But mainly, their storylines were smart, timely, and award-worthy, but received zero recognition from the Television Academy in three seasons.

Netflix's Orange Is the New Black is another popular series with a large Latino cast that earned no Emmy recognition for these stars on Tuesday. This burns when you have talent like Selenis Leyva, Laura Gomez, Dascha Polanco, Jessica Pimentel, and Jackie Cruz consistently bringing their A-game on screen.

There's also Diego Luna from Narcos: Mexico and his former costar Joaquin Cosio — whose turn from Don Netto on the narco drama to the beloved grandpa on Gentefied — deserves a category of its own! And these are small examples from a very big pool of Latinx talent.

Critics will say, and have said, that talent from marginalized communities is looking for participation awards, but that's simply not true. We don't want anything that we don't deserve. But it's important to recognize that we are not playing on a level field.

We want to earn a seat at the table, not because of our ethnic makeup but because we are talented and hard-working. Not every show is for everyone, yet many mediocre shows are renewed year after year while diverse shows are not supported in the same way financially through marketing and publicity.

It's almost as if networks and streamers are doing the minimum to check off their diversity efforts but don't really believe in these stories enough to invest in their success. I hope that I am wrong.

Moreover, critics are also quick to tell the Latinx community that if they don't feel represented at major award shows we should be happy with having our own, but that is divisive and, in 2020 — the year of George Floyd, a global pandemic, and Sonia Sotomayor — it is unacceptable. We want a seat at the big table and for our voices to be valued.

One way people from underserved communities involved in Hollywood can help enact change is by joining the Television Academy. Qualifications can be found on Emmys.com

Only two Latinx stars scored nods for their work in front of the camera this year: Karamo Brown (who is of Jamaican and Cuban heritage) who was nominated for hosting Queer Eye along with the rest of the Fab 5 and The Handmaid's Tale's Alexis Bledel (who is of Mexican and Argentine descent) who was recognized for her guest-starring role on the popular Hulu series.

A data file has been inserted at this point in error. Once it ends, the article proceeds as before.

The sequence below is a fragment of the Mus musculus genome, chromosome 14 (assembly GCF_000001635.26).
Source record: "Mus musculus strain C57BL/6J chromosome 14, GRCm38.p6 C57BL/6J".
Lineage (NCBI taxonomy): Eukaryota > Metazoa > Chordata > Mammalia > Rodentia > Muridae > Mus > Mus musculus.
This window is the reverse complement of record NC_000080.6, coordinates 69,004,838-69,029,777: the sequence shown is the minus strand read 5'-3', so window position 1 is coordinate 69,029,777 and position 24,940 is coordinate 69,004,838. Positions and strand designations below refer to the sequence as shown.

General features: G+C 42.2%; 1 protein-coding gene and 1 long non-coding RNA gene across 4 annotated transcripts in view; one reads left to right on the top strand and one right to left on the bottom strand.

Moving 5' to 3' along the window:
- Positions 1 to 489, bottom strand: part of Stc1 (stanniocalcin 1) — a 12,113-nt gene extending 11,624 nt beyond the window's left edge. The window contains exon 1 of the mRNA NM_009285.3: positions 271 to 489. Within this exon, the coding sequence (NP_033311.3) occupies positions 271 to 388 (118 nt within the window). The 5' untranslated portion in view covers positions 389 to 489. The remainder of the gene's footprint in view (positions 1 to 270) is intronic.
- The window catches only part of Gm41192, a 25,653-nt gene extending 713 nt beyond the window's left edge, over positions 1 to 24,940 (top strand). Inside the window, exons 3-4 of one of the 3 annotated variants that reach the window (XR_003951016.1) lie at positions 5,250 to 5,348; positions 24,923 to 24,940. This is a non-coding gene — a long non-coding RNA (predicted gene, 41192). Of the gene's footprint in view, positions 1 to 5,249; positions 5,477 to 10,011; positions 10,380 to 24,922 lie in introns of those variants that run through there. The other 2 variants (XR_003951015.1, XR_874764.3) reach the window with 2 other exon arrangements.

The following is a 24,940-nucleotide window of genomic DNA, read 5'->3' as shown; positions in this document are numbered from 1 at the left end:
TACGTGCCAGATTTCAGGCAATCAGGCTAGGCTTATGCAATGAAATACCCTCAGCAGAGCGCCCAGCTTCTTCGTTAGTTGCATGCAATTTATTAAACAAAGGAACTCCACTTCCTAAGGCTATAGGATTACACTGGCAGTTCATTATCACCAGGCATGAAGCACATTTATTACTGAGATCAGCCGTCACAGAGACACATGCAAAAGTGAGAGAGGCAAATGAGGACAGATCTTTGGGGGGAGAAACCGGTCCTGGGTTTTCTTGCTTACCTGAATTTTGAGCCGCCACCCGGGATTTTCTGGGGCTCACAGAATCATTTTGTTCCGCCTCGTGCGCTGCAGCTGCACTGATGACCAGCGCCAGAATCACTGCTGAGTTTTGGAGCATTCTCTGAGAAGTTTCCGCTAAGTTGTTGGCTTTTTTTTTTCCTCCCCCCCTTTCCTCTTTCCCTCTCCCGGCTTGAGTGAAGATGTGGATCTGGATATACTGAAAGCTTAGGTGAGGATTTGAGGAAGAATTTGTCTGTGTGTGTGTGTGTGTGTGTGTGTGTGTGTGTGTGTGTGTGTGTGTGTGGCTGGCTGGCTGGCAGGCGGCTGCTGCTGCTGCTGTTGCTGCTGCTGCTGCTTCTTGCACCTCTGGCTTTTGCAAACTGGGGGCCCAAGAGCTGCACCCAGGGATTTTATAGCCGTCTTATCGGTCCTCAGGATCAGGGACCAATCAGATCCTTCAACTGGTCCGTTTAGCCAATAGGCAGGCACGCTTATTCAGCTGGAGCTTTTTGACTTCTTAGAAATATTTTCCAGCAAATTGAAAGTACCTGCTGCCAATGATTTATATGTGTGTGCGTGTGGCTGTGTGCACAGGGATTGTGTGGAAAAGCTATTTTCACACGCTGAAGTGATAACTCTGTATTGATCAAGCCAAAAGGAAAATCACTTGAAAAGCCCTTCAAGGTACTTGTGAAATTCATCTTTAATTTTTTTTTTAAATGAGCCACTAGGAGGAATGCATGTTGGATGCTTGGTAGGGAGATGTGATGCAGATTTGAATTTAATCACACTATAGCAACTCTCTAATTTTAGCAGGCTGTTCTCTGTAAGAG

Our queens Jennifer Lopez and Shakira were also recognized for their work in the Super Bowl LIV halftime show earning them nominations for outstanding music direction and outstanding live variety special.

Director Nadia Hallgren earned two Emmy nominations for bringing to life former first lady Michelle Obama's book Becoming for Netflix in the categories of outstanding cinematography and directing.

The Academy did do a better job of recognizing Latinx talent working behind the scenes, including nods for Javier Grillo-Marxuach, co-executive producer of Jim Henson's The Dark Crystal: Age of Resistance; Mrs. America casting legend Carmen Cuba, Succession's art director Carmen Cardenas; 77th Annual Golden Globe Awards' art director Angel Herrera; World of Dance choreographers Adrianita Avila and Jefferson Benjumea; Ozark DP Armando Salas; Tiffany Haddish Presents: We Ready director Linda Mendoza; McMillion$ director and editor James Lee Hernandez; Top Chef editor Jose Rodriguez; Hollywood's hairstylist Maria Elena Pantoja; Pose hairstylist Jessie Mojica; and Star Trek: Picard hairstylist Maria Sandoval; among others.

One Day at a Time scored one nomination for Best Multi-Cam editing for Cheryl Champsmith.

The 2020 Daytime Emmy Awards also honored behind-the-scenes Latinx talent — Disney's Elena of Avalor took home two trophies (Outstanding Sound Mixing for a Pre-school Animation Program and Outstanding Sound Editing for a Preschool Animation Program), while Nickelodeon's The Casagrandes won for Outstanding Main Title for an Animated Program.

The Latinx community is asking for equal opportunities in a country where we are 61 million strong as of 2019. It's time for those wanting to support true diversity through representation to step up, and those who have the power to raise a creative from an underserved community to do so.